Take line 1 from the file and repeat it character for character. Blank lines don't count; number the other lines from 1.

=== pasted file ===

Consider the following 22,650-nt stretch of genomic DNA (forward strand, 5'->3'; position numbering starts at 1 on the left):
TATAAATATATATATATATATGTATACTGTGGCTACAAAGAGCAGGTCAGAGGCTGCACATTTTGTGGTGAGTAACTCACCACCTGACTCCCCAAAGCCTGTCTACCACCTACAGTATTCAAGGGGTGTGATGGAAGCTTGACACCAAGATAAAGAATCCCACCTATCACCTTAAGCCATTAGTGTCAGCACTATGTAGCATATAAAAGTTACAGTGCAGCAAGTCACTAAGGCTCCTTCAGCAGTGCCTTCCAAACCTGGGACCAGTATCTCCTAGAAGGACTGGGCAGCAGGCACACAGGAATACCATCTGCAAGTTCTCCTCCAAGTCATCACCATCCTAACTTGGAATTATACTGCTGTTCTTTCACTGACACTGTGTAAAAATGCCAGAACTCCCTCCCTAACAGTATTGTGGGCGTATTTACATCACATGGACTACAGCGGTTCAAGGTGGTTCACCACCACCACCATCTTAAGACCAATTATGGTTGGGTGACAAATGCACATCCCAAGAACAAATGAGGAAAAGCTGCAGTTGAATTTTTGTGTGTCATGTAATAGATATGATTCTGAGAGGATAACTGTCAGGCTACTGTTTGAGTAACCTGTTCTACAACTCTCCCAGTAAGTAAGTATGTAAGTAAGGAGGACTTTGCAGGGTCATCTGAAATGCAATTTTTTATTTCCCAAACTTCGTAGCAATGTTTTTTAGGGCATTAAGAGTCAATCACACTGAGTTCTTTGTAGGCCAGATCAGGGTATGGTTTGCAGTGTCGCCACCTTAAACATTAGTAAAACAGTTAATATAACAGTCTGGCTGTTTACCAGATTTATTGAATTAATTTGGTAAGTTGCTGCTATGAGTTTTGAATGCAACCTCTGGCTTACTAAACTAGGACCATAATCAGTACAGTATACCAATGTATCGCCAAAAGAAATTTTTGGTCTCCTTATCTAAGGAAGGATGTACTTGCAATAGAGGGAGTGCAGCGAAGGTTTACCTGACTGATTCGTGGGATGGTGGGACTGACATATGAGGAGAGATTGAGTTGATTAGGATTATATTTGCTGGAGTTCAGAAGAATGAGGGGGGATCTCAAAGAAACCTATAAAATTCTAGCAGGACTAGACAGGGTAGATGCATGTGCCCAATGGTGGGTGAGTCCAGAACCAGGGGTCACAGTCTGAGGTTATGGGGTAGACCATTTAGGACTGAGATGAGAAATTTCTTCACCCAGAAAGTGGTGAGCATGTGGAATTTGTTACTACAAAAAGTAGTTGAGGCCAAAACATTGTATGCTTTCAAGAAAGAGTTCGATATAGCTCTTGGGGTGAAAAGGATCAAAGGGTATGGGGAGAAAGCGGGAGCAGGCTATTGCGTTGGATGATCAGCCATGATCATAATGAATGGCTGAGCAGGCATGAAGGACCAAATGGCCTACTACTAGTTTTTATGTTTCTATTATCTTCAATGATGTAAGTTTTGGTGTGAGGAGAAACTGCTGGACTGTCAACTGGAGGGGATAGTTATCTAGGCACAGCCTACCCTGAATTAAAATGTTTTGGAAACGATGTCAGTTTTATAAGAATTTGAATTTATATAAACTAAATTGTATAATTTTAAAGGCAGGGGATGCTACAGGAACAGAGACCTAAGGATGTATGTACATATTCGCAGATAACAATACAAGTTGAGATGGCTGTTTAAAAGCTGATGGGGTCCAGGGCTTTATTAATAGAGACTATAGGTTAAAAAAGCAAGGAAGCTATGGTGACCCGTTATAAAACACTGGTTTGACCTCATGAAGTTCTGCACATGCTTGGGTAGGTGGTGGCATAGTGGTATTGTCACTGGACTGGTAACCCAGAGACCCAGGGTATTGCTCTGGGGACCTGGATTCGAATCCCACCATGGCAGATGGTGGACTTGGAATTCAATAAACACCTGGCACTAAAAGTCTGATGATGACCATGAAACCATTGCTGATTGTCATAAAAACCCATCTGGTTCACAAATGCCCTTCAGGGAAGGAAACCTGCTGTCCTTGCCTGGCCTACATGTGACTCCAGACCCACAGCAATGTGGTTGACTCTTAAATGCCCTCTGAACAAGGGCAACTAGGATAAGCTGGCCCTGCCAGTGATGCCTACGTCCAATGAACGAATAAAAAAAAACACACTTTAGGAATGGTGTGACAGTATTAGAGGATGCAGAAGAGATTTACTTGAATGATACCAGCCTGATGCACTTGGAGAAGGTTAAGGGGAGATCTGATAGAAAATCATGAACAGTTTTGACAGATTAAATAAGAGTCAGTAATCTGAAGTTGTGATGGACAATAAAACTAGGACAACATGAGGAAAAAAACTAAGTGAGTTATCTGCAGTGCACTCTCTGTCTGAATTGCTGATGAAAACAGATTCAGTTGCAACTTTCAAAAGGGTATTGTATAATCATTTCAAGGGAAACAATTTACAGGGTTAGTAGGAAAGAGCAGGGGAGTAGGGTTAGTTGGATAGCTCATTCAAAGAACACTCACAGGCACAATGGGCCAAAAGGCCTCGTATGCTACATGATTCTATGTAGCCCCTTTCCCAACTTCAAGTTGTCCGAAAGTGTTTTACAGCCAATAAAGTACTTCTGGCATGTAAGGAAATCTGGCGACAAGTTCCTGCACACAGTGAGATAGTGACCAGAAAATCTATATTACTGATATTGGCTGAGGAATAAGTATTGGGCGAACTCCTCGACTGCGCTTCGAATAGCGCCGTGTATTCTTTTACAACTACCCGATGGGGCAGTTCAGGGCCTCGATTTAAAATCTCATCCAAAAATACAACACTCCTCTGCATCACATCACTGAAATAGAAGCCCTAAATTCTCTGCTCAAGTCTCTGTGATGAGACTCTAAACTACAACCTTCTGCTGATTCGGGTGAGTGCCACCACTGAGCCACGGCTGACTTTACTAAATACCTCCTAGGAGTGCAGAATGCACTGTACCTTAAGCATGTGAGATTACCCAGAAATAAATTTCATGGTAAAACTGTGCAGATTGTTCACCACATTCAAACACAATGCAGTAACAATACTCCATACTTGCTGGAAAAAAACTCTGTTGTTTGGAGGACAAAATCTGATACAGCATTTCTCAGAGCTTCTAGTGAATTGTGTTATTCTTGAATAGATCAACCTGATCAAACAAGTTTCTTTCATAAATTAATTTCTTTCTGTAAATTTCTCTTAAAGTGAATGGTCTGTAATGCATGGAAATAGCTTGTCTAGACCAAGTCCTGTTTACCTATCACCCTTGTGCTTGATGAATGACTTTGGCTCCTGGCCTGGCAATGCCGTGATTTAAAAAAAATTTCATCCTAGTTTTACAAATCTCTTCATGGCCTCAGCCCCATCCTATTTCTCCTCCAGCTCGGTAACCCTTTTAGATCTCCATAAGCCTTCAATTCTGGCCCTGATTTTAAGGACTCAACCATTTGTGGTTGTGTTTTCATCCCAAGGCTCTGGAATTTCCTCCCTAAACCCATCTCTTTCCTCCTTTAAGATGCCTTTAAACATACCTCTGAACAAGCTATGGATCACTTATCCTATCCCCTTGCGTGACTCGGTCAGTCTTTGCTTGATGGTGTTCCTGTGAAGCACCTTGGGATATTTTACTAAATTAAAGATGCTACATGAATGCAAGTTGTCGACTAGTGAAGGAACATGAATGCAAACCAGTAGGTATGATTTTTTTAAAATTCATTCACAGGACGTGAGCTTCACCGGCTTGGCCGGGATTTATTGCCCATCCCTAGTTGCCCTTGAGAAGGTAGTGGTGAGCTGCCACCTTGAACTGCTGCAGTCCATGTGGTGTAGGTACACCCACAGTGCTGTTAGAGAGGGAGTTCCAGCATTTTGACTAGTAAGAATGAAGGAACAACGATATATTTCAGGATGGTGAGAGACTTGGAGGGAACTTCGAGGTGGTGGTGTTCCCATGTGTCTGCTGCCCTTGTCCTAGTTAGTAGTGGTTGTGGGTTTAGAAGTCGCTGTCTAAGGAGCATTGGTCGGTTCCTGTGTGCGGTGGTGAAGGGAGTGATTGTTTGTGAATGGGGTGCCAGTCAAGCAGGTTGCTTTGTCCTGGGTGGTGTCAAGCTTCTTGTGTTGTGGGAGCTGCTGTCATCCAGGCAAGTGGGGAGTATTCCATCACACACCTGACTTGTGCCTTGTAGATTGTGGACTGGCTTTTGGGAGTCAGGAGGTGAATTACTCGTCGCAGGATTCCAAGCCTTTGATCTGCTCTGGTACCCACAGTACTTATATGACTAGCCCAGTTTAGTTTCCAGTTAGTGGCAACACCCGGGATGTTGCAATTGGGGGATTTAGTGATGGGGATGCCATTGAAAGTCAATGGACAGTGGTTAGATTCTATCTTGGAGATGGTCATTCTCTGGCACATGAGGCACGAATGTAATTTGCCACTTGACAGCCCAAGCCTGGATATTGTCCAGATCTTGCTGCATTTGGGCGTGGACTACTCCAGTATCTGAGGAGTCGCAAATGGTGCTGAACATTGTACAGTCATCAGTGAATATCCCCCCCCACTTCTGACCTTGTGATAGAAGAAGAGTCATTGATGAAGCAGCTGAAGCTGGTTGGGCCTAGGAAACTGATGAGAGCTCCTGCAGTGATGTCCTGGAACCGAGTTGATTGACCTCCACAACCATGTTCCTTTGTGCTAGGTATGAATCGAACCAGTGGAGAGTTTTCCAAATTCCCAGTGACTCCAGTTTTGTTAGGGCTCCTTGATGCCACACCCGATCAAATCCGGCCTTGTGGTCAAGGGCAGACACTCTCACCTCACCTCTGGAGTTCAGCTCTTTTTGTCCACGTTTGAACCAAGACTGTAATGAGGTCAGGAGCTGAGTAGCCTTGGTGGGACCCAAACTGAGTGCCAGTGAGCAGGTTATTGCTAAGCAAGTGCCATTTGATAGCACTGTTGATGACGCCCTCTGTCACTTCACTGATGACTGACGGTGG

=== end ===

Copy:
Consider the following 22,650-nt stretch of genomic DNA (forward strand, 5'->3'; position numbering starts at 1 on the left):